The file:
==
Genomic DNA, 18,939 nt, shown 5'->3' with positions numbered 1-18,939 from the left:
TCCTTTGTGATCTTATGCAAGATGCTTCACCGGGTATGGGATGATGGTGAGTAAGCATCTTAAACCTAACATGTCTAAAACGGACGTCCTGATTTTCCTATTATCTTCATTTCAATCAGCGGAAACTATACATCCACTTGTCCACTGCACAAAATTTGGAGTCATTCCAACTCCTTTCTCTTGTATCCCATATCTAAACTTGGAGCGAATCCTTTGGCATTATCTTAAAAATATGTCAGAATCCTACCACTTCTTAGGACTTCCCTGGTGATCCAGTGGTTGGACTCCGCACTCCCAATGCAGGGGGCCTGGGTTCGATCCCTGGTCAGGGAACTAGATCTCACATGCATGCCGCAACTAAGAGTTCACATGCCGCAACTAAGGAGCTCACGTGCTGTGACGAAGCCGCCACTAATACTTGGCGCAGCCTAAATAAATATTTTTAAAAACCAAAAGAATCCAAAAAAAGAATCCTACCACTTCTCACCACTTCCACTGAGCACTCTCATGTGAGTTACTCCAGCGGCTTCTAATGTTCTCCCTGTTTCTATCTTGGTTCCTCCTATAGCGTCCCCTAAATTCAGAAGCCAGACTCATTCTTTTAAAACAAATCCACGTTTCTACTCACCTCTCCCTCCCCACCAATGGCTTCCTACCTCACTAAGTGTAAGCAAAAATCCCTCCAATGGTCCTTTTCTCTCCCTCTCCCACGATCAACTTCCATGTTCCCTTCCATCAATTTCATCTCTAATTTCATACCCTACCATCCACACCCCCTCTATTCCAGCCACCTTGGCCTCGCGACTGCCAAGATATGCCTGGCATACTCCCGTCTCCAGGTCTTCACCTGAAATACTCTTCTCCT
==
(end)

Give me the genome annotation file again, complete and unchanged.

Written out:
Genomic DNA, 18,939 nt, shown 5'->3' with positions numbered 1-18,939 from the left:
TCCTTTGTGATCTTATGCAAGATGCTTCACCGGGTATGGGATGATGGTGAGTAAGCATCTTAAACCTAACATGTCTAAAACGGACGTCCTGATTTTCCTATTATCTTCATTTCAATCAGCGGAAACTATACATCCACTTGTCCACTGCACAAAATTTGGAGTCATTCCAACTCCTTTCTCTTGTATCCCATATCTAAACTTGGAGCGAATCCTTTGGCATTATCTTAAAAATATGTCAGAATCCTACCACTTCTTAGGACTTCCCTGGTGATCCAGTGGTTGGACTCCGCACTCCCAATGCAGGGGGCCTGGGTTCGATCCCTGGTCAGGGAACTAGATCTCACATGCATGCCGCAACTAAGAGTTCACATGCCGCAACTAAGGAGCTCACGTGCTGTGACGAAGCCGCCACTAATACTTGGCGCAGCCTAAATAAATATTTTTAAAAACCAAAAGAATCCAAAAAAAGAATCCTACCACTTCTCACCACTTCCACTGAGCACTCTCATGTGAGTTACTCCAGCGGCTTCTAATGTTCTCCCTGTTTCTATCTTGGTTCCTCCTATAGCGTCCCCTAAATTCAGAAGCCAGACTCATTCTTTTAAAACAAATCCACGTTTCTACTCACCTCTCCCTCCCCACCAATGGCTTCCTACCTCACTAAGTGTAAGCAAAAATCCCTCCAATGGTCCTTTTCTCTCCCTCTCCCACGATCAACTTCCATGTTCCCTTCCATCAATTTCATCTCTAATTTCATACCCTACCATCCACACCCCCTCTATTCCAGCCACCTTGGCCTCGCGACTGCCAAGATATGCCTGGCATACTCCCGTCTCCAGGTCTTCACCTGAAATACTCTTCTCCT